Tiptoeing Across the Income Minefield

07/23/2009 9:06 am EST

Focus: GLOBAL

Carla Pasternak

Editor, The Income Investor

Carla Pasternak, editor of High-Yield International, is finding bargains among exchange traded bonds and European banks.

Q. Is the coast now clear for income investors?

A. The market seems to be stabilizing. But Standard & Poor's recently said 2009 is expected to be an abysmal year in terms of dividend cuts and infrequent dividend raises. That said, there are still good values in exchange traded debt and telecoms with predictable cash flow.

Q. I would have thought that a lot of the dividend cuts would have taken place last year.

A. The second quarter of 2009 had 233 S&P 500 companies increasing their dividends, the lowest count and breaking the old record of 265 from 1958. On the other hand, the April through June period included the second-highest number of dividend decreases—250. Foreign equities won't fare much better. According to Bloomberg, European dividend payers are expected to chop payouts by about a third this year and [as much] again in 2010.

Q. What are you doing to distinguish companies whose dividends should be safe from those that might cut further?

A. If it's a fund, I look at the sources of the distribution, go back into the balance sheet and the available tax records, the annual report and notes to the financial statements. I want to see how much of the distribution comes from investment income and of that how much comes from earnings and how much from currency gains, because those are less predictable. How much comes from capital gains, like selling stock or selling options? And how much comes from return of capital, which is the lowest-quality distribution because that's basically grinding down the asset value. A couple that so far seem to have pretty high-quality dividends are the PowerShares Emerging Markets Sovereign Debt (NYSE: PCY) ETF and the Templeton Global Income Fund (NYSE: GIM).

Q. As you look at funds and stocks across a range of geographies and asset classes, where are you finding the best values?

A. Recently I have found wonderful value in exchange traded bonds that are either the lower tiers of investment grade or the upper rungs of sub-investment grade. I featured one—AAG Holdings' 7.5% Senior Debenture (NYSE: GFW)—in January when it was trading at $12.89 and today it's above $18, plus it still pays a 10% yield. These exchange traded bonds are senior debt that trades on the New York Stock Exchange usually. I also like [exchange traded bonds from] Deutsche Bank (NYSE: DKT), US Cellular (NYSE: UZV), and General Electric (NYSE: GEA).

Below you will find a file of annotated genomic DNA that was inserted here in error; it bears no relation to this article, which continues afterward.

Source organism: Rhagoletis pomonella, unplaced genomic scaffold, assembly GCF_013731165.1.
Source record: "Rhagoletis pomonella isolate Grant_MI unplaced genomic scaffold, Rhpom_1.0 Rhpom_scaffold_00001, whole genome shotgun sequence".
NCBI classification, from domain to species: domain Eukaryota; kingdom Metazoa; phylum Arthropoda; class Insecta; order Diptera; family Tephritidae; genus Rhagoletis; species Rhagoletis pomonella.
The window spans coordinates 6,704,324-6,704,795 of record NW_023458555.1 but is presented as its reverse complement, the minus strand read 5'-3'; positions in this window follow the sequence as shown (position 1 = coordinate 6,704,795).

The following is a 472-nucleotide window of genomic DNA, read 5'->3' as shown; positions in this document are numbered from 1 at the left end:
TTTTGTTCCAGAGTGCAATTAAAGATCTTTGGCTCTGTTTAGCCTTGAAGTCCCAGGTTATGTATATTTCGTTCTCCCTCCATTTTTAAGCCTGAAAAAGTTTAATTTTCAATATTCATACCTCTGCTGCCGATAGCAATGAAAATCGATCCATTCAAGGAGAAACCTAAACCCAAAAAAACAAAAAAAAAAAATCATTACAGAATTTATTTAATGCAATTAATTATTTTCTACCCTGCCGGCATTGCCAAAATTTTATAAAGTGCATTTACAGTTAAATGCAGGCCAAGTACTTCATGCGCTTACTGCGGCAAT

Q. Canadian trusts seem to be offering very nice yields right now.

A. You have to be really careful. I live in Calgary—it's income-trust land right here—and I've done their annual reports and know the CEOs pretty well. A lot of the companies are gas plays, and gas prices are pretty depressed. So, you want to look at the oil/gas production mix and reserves mix. And you want to look at the quality of the oil—pure light crude is where you get the best money. The other thing you want to look at is the hedging—how far out it is and what rate they've hedged at. Some of these guys are smarter than others; some of them have hedged oil prices at $60 and some of them hedged it at $120. So, you can't just grab for the highest yield.

I don't just go for yield—I look at the stability of the yield and the security of the yield. And I end up in the remote corners of the income universe that the carry trade people and institutions don't bother with. So, for example, exchange traded bonds provide unusually high yields but they don't have enough units outstanding and so not enough liquidity for a large institutional investor to move in and out of without really affecting the price.

Q. What sort of value are you seeing in closed end funds?

A. I used to love closed end funds in 2007 before this whole credit crisis hit. And then I got hurt by a couple of them where their asset-coverage ratios were insufficient (a symptom of excessive leverage—Editor) so that they had to suspend or cut their dividends. So that even saying the words closed end funds I get butterflies in my stomach.

But I haven't been able to find anything wrong with the Templeton Dragon Fund (NYSE: TDF). It's a China play with a pretty good yield and a great long-term record. But Chinese plays are so trendy now that I'd rather buy it on a retreat even though it's still trading at a discount [to net asset value].

Q. What about Europe, which no one seems to like?

A. Credit Suisse (NYSE: CS), HSBC (NYSE: HBC; LSE: HSBA), Banco Santander (NYSE: STD), Deutsche Bank (NYSE: DB; XETRA: DBK), and National Bank of Greece (NYSE: NBG) are really turning around. With Citigroup (NYSE: C) crippled and Lehman Brothers and Bear Stearns defunct, the banks that have repaired their balance sheets quickly are ready to gain market share. There is going to be a new banking elite, and some of these European banks are going to be a part of it.

Q. Thank you.

—Igor Greenwald
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